So you’ll need to remove the seedling from its shell before planting – either lift the seedling out with a widger or small spoon, or crack the shell to remove it.
And if you’d like further guidance in starting your own annuals from seed, follow the helpful directions in our guide.
Use as a Pest Deterrent
Another garden use for this type of readily-available food waste is to pile sharp, crushed pieces of shell around the bases of plants as a barrier, to deter certain soft-bodied pests.
Scattering crushed eggshells around your crops may help to repel cutworms, those nasty caterpillars that like to chop the heads off of your delicate little seedlings.
Cutworms go for the tender stems of young seedlings, so a common defense against these pests is to block their access by placing collars around seedling stems.
According to T. J. Martin at the Cochise County Master Gardeners office, crushed eggshells are also an effective deterrent against cutworms when a layer is scattered around the stems of sensitive young seedlings.
However, when it comes to deterring slugs, crushed eggshells aren’t all they’re cracked up to be – pun intended.
In his book, “The Truth About Garden Remedies: What Works, What Doesn’t, and Why,” author Jeff Gillman debunks this DIY slug deterrent by trying the experiment himself.
To read more, you can find this book on Amazon.
In fact, I had the pleasure of taking a class with Gillman through the University of North Carolina at Charlotte’s Native Plants Studies program, and I and my other classmates tried this experiment along with him.
We used a paper plate as our testing grounds. Around the inner perimeter of the plate we created a barrier made of crushed eggshells, then placed the slugs in the center of the plate.
Next, we watched to see if the sharp shards would keep the slugs in the center of the plate – or if the slugs would venture across anyway.
We did the same test with pennies as well, since copper is another supposed slug-repelling home remedy.
The result? Neither barrier deterred the slugs. (Cue sad trombone).
In his book, Gillman recounts trying several variations of the slug-on-paper-plate experiment.
He found that when the shells were crushed to the size of baby aspirin, and piled into a 1/4-inch deep barrier, he got the best results. These shards slowed the slugs down a bit, but the barrier was not enough of a deterrent to make the slugs turn back or to prevent them from crossing it.
Want to know what Gillman does recommend for controlling slugs? Spoiler alert – it’s beer traps.
You can learn more about repelling slugs in our article.
I do have to point out that there are many different species of slugs, and as far as I know, Gillman has not tried his experiment on a wide variety of them – so the eggshell barrier may work better against some species than it does with others.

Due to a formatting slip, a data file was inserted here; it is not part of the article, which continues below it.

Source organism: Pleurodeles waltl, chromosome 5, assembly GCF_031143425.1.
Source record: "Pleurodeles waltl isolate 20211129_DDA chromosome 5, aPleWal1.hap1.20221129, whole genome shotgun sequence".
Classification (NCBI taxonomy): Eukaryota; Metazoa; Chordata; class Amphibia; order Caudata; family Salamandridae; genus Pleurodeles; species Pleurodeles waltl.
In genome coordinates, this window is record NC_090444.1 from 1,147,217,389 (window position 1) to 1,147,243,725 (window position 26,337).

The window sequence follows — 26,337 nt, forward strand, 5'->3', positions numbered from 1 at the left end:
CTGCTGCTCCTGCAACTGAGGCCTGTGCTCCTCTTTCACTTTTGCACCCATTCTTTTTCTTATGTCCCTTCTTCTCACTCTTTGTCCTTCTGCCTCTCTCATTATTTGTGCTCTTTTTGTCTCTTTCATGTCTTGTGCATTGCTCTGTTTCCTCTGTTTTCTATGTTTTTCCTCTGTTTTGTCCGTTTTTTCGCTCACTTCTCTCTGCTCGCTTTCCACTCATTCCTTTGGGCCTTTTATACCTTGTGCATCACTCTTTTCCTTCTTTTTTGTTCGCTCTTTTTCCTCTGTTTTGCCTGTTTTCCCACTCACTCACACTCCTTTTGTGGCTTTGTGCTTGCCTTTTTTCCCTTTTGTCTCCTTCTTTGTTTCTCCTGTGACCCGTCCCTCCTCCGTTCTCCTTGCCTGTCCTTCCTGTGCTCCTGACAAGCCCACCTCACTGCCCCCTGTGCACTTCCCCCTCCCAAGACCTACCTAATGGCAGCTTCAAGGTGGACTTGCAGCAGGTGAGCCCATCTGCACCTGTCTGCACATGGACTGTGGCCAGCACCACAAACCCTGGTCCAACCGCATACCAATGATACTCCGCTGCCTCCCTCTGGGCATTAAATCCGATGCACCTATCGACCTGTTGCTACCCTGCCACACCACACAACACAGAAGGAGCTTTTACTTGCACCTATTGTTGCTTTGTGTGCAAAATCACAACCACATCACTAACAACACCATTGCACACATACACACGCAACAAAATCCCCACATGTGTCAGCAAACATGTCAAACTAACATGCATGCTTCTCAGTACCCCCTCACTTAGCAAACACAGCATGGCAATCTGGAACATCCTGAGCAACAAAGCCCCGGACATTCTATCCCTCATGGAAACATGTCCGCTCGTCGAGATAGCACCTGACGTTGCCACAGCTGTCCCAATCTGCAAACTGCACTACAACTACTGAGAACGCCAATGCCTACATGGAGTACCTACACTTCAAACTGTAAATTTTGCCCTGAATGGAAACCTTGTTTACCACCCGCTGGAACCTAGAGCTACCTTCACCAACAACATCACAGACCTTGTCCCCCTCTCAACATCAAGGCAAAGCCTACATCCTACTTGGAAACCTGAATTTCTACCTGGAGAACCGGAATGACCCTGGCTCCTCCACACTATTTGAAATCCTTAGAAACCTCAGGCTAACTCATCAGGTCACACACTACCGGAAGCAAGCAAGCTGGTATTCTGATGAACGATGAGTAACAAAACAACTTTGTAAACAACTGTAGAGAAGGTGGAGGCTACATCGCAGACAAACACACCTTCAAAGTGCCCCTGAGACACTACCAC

So I’m going to say the verdict is still out as to whether this DIY trick is an effective remedy against slugs in the garden.
In any case, placing pieces of crushed, heat-dried eggshell around your plants certainly won’t hurt them – remember, they won’t even change your soil’s pH over the short term.
What About Salmonella?
Speaking of unpleasant things like slugs… what about salmonella?
I know, I know – this has been your burning question all along, right? How can you possibly use eggshells in your garden without subjecting yourself and your family to the risk of salmonella infection?
Luckily, I am prepared with an answer – and a solution.
Part of my method for preparing eggshells for the garden involves baking them in the oven to dry them out before grinding.
This practice does a couple of things at once – it dries out the sticky, inner membrane and kills salmonella.
You only need one second of moist heat at 170.6°F to kill salmonella bacteria.
The oven-drying method will expose your eggshells to temperatures higher than that for longer periods of time, so you should be able to set aside those worries about salmonella.
Instead, this frees you up to think about more important things – like how you’re going to celebrate naked gardening day when it rolls around again!
How to Make a Soil Amendment
Now that you have put your worries about salmonella to rest, it’s time for the fun part: preparing your eggshell powder for use in compost or as a soil amendment.
In three words, you’re going to collect, dry, and grind.
First, collect your shells and rinse them under a tap to remove any raw egg to avoid attracting flies, or unpleasant smells.
Place them in an ovenproof dish such as a casserole dish or cookie sheet. Once the dish is full, you’re ready to dry them. The amount of time it will take to fill the baking dish depends on how often you eat eggs, and how many egg-eaters are in your household.